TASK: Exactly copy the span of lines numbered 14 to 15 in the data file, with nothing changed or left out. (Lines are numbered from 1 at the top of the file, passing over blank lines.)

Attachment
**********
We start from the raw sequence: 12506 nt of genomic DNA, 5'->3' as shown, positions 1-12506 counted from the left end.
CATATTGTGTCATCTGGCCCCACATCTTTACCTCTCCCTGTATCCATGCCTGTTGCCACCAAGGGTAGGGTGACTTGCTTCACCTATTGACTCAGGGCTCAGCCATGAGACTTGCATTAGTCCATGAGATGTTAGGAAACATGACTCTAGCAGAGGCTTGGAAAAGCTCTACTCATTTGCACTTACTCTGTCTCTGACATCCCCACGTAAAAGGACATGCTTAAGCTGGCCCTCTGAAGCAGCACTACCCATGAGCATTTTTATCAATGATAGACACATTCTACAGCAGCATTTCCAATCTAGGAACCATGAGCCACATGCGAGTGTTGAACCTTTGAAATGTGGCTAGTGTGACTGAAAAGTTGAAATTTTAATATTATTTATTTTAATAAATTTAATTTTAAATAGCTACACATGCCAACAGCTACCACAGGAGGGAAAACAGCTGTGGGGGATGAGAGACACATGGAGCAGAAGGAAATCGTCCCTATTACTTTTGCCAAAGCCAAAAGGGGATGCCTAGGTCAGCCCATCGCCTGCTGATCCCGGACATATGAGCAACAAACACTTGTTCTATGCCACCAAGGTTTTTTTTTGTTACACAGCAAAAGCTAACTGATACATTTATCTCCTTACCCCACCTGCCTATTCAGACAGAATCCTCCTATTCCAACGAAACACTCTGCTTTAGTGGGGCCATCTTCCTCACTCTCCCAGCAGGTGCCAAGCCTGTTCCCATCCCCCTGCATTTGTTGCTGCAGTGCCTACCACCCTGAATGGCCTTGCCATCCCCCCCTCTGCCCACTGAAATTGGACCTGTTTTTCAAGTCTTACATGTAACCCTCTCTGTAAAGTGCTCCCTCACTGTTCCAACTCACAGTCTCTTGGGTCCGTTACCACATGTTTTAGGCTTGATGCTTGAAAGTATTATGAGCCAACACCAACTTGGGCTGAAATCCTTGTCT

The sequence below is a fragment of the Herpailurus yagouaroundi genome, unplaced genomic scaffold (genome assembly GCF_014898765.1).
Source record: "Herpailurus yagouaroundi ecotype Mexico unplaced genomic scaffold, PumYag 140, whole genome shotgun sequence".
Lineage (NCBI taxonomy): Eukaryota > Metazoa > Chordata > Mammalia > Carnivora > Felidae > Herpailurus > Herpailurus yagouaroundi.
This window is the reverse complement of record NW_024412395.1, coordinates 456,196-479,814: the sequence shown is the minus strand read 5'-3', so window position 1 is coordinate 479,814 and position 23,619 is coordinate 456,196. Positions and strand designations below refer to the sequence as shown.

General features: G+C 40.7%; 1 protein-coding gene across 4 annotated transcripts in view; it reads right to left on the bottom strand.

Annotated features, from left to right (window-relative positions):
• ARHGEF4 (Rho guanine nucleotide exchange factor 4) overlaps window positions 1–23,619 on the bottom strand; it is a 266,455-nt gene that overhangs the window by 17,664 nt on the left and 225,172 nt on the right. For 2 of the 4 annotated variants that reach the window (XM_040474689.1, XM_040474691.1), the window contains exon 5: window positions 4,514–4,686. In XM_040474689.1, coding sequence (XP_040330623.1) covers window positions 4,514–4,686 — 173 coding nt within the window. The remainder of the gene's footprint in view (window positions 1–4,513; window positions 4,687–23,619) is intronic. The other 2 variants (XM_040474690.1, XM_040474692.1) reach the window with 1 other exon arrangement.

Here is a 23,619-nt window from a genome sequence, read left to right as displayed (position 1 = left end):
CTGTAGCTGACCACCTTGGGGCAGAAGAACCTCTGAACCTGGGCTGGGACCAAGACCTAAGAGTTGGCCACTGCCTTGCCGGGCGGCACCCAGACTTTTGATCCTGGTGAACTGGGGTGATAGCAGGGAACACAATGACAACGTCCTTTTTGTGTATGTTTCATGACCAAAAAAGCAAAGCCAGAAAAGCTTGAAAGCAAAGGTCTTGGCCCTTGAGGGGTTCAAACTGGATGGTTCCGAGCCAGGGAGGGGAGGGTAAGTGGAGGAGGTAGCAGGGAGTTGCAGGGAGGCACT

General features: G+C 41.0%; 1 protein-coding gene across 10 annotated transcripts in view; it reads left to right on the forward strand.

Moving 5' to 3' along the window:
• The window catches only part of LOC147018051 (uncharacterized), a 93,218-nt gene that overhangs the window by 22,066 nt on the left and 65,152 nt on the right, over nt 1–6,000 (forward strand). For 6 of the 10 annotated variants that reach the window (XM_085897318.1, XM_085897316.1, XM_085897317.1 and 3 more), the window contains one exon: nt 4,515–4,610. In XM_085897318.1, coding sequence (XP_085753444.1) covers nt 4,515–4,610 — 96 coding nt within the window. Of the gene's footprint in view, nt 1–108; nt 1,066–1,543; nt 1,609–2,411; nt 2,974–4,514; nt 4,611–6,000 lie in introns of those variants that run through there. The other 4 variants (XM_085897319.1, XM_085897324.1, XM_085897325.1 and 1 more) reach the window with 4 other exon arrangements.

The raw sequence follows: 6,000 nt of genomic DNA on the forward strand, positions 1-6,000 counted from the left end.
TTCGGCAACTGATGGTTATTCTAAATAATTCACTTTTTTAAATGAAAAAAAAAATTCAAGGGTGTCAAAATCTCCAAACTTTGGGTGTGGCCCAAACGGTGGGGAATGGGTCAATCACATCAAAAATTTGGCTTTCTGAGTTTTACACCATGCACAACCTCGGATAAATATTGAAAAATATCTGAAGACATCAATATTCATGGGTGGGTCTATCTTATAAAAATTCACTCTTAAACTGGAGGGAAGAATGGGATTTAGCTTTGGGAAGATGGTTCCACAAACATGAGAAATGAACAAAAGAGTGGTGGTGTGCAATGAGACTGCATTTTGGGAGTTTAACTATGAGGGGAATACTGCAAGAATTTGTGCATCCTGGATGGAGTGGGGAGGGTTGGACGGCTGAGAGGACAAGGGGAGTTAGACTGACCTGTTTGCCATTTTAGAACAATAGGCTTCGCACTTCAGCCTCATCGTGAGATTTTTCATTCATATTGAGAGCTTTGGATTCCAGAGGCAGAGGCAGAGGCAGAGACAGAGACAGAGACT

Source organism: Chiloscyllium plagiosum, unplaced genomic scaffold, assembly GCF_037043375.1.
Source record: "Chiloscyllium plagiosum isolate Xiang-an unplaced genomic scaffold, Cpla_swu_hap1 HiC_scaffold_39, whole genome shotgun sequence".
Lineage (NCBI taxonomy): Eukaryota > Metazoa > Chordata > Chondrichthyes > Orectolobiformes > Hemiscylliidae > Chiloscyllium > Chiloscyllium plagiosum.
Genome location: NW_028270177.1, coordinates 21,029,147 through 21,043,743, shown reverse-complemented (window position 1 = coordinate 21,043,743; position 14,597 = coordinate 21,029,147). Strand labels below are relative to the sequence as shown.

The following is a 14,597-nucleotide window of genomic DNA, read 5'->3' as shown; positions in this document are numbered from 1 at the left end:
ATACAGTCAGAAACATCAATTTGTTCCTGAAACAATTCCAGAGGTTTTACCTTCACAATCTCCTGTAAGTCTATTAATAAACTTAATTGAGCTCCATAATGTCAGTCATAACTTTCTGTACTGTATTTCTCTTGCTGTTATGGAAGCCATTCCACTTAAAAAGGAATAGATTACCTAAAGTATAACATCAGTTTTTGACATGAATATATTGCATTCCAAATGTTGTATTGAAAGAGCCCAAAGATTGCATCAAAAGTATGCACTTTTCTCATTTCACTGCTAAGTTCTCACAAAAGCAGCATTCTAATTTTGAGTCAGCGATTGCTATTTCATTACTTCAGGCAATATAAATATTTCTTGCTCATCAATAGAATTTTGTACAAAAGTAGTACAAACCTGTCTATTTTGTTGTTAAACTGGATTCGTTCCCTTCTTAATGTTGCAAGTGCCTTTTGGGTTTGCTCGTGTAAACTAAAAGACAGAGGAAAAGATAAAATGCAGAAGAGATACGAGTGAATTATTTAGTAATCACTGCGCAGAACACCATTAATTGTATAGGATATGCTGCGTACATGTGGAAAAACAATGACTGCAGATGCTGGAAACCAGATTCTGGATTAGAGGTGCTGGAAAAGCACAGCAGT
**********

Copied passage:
• The window catches only part of LOC147018051 (uncharacterized), a 93,218-nt gene that overhangs the window by 22,066 nt on the left and 65,152 nt on the right, over nt 1–6,000 (forward strand). For 6 of the 10 annotated variants that reach the window (XM_085897318.1, XM_085897316.1, XM_085897317.1 and 3 more), the window contains one exon: nt 4,515–4,610. In XM_085897318.1, coding sequence (XP_085753444.1) covers nt 4,515–4,610 — 96 coding nt within the window. Of the gene's footprint in view, nt 1–108; nt 1,066–1,543; nt 1,609–2,411; nt 2,974–4,514; nt 4,611–6,000 lie in introns of those variants that run through there. The other 4 variants (XM_085897319.1, XM_085897324.1, XM_085897325.1 and 1 more) reach the window with 4 other exon arrangements.

The raw sequence follows: 6,000 nt of genomic DNA on the forward strand, positions 1-6,000 counted from the left end.